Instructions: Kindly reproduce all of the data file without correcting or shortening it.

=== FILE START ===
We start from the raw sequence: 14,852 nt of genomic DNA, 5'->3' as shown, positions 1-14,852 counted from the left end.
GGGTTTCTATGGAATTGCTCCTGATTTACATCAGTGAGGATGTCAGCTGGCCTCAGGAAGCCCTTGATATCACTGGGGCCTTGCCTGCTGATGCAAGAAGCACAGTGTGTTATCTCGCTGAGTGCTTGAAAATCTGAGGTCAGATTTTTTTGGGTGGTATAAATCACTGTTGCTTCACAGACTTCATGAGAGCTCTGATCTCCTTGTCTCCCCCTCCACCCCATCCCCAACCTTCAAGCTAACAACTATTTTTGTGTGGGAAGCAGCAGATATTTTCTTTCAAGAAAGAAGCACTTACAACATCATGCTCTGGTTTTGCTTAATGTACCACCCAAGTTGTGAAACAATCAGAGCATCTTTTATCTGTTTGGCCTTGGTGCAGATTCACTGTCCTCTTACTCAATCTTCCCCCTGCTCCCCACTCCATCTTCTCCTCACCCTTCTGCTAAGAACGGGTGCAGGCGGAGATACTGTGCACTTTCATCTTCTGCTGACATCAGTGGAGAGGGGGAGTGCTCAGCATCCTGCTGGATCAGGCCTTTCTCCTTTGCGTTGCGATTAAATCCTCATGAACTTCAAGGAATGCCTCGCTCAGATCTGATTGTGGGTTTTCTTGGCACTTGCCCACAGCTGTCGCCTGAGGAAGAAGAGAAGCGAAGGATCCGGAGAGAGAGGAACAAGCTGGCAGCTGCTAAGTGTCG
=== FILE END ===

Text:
We start from the raw sequence: 14,852 nt of genomic DNA, 5'->3' as shown, positions 1-14,852 counted from the left end.
GGGTTTCTATGGAATTGCTCCTGATTTACATCAGTGAGGATGTCAGCTGGCCTCAGGAAGCCCTTGATATCACTGGGGCCTTGCCTGCTGATGCAAGAAGCACAGTGTGTTATCTCGCTGAGTGCTTGAAAATCTGAGGTCAGATTTTTTTGGGTGGTATAAATCACTGTTGCTTCACAGACTTCATGAGAGCTCTGATCTCCTTGTCTCCCCCTCCACCCCATCCCCAACCTTCAAGCTAACAACTATTTTTGTGTGGGAAGCAGCAGATATTTTCTTTCAAGAAAGAAGCACTTACAACATCATGCTCTGGTTTTGCTTAATGTACCACCCAAGTTGTGAAACAATCAGAGCATCTTTTATCTGTTTGGCCTTGGTGCAGATTCACTGTCCTCTTACTCAATCTTCCCCCTGCTCCCCACTCCATCTTCTCCTCACCCTTCTGCTAAGAACGGGTGCAGGCGGAGATACTGTGCACTTTCATCTTCTGCTGACATCAGTGGAGAGGGGGAGTGCTCAGCATCCTGCTGGATCAGGCCTTTCTCCTTTGCGTTGCGATTAAATCCTCATGAACTTCAAGGAATGCCTCGCTCAGATCTGATTGTGGGTTTTCTTGGCACTTGCCCACAGCTGTCGCCTGAGGAAGAAGAGAAGCGAAGGATCCGGAGAGAGAGGAACAAGCTGGCAGCTGCTAAGTGTCG